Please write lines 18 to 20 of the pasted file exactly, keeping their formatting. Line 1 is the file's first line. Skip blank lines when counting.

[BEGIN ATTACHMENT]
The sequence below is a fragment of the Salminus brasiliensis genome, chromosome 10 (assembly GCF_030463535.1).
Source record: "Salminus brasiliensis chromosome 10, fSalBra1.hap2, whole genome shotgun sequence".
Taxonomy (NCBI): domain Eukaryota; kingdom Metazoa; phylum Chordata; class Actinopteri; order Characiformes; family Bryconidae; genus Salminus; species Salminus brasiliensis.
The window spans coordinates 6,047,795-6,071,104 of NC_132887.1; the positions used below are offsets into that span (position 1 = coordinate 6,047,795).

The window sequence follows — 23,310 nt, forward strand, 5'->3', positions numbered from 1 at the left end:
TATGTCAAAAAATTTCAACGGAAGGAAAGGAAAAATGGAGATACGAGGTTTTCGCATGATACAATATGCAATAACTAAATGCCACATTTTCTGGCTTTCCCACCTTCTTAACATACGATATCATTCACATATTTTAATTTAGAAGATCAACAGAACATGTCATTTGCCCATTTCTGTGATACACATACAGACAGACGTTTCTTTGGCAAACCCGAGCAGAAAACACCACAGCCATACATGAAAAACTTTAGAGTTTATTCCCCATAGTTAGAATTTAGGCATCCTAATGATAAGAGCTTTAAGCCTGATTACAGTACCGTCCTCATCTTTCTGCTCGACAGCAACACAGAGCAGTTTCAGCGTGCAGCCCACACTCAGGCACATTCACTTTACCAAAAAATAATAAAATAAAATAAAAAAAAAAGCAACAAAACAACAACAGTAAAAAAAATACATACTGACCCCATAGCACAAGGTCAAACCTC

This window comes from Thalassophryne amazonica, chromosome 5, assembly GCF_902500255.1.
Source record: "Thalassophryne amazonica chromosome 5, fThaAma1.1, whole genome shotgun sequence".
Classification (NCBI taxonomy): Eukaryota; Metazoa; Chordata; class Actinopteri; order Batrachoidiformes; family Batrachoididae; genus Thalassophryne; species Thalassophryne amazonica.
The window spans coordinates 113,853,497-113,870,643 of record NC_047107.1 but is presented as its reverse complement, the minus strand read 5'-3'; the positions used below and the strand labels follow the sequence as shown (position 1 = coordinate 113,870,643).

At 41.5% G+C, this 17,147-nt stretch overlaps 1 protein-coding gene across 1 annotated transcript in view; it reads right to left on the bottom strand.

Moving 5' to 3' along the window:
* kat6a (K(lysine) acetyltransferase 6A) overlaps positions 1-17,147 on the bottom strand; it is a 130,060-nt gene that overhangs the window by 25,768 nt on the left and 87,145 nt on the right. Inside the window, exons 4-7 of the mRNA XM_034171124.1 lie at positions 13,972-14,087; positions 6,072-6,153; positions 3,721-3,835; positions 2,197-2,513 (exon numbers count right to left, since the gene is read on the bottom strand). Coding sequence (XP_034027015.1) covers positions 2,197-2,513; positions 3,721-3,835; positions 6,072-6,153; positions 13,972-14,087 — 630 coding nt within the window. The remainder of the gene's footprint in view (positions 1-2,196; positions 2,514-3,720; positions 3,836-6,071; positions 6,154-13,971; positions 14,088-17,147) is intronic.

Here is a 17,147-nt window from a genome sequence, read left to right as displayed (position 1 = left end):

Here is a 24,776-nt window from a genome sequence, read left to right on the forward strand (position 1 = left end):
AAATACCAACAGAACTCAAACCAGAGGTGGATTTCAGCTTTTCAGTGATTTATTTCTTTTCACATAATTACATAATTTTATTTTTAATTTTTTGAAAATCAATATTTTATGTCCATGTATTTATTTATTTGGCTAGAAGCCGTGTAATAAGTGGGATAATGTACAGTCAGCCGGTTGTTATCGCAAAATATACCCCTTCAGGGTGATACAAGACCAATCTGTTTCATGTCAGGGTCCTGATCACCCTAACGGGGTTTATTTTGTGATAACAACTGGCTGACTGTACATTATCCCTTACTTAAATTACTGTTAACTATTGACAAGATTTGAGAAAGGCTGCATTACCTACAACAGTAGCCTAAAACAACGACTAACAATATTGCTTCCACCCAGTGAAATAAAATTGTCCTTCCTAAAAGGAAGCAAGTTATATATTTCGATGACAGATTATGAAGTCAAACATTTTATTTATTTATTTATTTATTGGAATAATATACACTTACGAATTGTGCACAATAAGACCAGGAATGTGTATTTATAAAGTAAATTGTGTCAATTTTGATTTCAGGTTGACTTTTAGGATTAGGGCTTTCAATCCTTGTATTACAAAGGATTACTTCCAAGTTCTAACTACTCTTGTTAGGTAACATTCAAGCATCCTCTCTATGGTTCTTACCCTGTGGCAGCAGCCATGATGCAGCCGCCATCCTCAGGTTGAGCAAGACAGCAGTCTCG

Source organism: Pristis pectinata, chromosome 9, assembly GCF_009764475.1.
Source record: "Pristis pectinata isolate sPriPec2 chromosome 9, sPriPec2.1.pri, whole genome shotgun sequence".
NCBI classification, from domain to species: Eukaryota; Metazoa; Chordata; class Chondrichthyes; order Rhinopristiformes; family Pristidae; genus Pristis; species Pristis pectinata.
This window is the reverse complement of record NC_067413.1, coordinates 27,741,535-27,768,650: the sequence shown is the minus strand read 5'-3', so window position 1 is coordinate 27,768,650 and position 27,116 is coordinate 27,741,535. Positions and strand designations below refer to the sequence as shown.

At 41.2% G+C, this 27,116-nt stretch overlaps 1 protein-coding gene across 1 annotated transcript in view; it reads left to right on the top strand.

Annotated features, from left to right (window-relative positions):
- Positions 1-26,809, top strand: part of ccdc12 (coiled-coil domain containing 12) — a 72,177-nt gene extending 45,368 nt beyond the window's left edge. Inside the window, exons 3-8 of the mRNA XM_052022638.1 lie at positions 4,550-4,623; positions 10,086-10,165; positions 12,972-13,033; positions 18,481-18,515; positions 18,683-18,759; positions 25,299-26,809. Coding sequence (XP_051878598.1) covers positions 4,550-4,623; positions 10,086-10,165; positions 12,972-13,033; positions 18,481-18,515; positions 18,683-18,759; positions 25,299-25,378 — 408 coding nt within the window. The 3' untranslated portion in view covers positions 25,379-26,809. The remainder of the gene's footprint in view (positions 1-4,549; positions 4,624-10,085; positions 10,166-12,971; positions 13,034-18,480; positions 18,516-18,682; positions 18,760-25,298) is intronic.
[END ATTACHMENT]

Source record: "Pristis pectinata isolate sPriPec2 chromosome 9, sPriPec2.1.pri, whole genome shotgun sequence".
NCBI classification, from domain to species: Eukaryota; Metazoa; Chordata; class Chondrichthyes; order Rhinopristiformes; family Pristidae; genus Pristis; species Pristis pectinata.
This window is the reverse complement of record NC_067413.1, coordinates 27,741,535-27,768,650: the sequence shown is the minus strand read 5'-3', so window position 1 is coordinate 27,768,650 and position 27,116 is coordinate 27,741,535. Positions and strand designations below refer to the sequence as shown.